USA – New blood test may detect SARS-CoV-2 antibodies

How many COVID-19 cases have gone undetected? And are those who had mild cases of the disease—perhaps so mild they dismissed it as a cold or allergies—immune to new infections? If so, they could slow the spread of the burgeoning pandemic.

Answering those questions is crucial to managing the pandemic and forecasting its course. But the answers won’t come from the RNA-based diagnostic tests now being given by the tens of thousands. They look for the presence of viral genes in a nose or throat swab, a sign of an active infection. But scientists also need to test a person’s blood for antibodies to the new virus, known as severe acute respiratory syndrome coronavirus 2 (SARS-CoV-2). Such tests can detect active infections, too, but more importantly, they can tell whether a person has been infected in the past because the body retains antibodies against pathogens it has already overcome.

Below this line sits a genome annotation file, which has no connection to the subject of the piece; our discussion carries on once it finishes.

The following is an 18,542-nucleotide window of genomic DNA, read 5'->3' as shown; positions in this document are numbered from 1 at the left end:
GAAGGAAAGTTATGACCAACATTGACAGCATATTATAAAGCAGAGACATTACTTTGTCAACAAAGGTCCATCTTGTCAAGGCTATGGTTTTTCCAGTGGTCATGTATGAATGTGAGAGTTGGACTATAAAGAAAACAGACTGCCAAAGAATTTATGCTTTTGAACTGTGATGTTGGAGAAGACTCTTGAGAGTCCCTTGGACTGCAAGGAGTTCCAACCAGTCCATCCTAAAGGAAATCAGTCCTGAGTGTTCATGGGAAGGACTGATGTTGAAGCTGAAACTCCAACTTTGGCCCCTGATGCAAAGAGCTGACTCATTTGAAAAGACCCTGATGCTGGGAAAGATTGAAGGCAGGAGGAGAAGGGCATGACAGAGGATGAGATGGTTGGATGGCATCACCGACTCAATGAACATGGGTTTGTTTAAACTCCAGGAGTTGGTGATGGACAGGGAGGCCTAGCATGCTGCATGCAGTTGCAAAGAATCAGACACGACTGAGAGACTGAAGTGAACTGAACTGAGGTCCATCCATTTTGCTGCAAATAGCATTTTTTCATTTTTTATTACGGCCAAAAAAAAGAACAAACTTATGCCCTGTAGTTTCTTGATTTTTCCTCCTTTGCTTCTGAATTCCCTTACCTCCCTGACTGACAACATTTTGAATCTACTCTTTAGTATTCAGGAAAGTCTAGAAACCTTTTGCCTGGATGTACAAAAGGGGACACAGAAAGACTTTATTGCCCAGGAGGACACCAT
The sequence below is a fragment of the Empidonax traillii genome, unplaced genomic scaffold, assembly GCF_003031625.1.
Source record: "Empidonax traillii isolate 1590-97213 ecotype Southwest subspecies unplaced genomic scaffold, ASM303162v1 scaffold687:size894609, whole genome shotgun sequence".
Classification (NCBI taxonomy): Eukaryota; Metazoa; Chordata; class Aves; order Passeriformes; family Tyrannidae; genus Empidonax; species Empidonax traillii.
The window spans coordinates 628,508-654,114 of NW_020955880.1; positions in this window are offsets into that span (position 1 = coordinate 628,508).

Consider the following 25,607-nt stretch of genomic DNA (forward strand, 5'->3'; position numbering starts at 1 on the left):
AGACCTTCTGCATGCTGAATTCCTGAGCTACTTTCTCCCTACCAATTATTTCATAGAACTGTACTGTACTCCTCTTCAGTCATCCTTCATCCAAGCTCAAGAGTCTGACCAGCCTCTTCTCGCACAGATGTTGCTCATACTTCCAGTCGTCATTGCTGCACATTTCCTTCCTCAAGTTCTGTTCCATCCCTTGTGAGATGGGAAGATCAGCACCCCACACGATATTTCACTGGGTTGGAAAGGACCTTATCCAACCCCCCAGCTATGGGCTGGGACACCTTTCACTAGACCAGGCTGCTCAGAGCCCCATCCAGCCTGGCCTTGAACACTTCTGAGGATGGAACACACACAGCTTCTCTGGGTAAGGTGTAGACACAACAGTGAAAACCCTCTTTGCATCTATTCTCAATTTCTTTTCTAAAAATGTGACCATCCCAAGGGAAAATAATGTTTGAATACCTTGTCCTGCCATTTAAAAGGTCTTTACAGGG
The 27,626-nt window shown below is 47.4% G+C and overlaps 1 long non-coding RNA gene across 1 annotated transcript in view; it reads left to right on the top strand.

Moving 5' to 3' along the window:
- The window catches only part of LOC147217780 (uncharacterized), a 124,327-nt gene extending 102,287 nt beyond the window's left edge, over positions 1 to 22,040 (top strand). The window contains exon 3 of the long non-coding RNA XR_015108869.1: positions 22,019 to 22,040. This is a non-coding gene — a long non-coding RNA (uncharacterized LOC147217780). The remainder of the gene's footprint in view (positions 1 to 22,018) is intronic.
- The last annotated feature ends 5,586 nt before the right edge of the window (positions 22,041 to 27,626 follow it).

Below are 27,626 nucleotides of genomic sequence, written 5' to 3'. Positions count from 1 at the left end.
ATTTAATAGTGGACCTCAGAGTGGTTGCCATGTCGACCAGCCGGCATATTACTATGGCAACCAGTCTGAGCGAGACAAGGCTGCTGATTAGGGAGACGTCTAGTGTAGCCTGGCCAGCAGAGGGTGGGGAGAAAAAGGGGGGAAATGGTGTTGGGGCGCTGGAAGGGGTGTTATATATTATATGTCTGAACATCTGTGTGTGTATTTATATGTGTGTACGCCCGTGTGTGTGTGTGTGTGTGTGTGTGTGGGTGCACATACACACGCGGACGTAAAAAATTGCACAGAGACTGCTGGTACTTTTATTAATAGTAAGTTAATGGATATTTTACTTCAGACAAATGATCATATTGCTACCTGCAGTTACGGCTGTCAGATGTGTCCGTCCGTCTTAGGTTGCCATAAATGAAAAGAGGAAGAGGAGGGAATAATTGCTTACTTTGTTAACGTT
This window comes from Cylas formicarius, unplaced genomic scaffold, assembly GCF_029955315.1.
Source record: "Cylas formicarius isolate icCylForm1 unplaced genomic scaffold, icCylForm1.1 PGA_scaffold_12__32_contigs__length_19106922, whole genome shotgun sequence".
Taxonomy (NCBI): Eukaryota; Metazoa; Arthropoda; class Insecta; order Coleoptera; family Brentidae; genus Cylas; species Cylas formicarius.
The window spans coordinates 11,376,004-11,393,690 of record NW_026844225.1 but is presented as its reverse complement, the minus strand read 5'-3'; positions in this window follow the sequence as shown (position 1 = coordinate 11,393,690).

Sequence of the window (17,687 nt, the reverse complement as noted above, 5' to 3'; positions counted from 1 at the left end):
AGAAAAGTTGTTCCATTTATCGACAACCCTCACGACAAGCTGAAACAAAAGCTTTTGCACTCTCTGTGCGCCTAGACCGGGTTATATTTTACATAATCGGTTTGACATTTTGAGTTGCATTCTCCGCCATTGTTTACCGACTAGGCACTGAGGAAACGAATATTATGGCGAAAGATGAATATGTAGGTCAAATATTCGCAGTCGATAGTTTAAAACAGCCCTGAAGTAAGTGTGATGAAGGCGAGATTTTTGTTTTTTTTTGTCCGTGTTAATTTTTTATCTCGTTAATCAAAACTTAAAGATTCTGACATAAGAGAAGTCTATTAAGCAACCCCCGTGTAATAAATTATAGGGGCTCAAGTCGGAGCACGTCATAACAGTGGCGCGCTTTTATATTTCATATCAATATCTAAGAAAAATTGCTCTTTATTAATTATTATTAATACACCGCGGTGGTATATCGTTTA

Labs and companies around the world have raced to develop antibody tests, and a few have been used in small studies and received commercial approval, including several from China. But so far, large-scale data from such tests—for example showing what fraction of people in the hard-hit city of Wuhan, China, might now be immune—is still lacking or at least not public. Scientists hope that will soon change as more tests become available…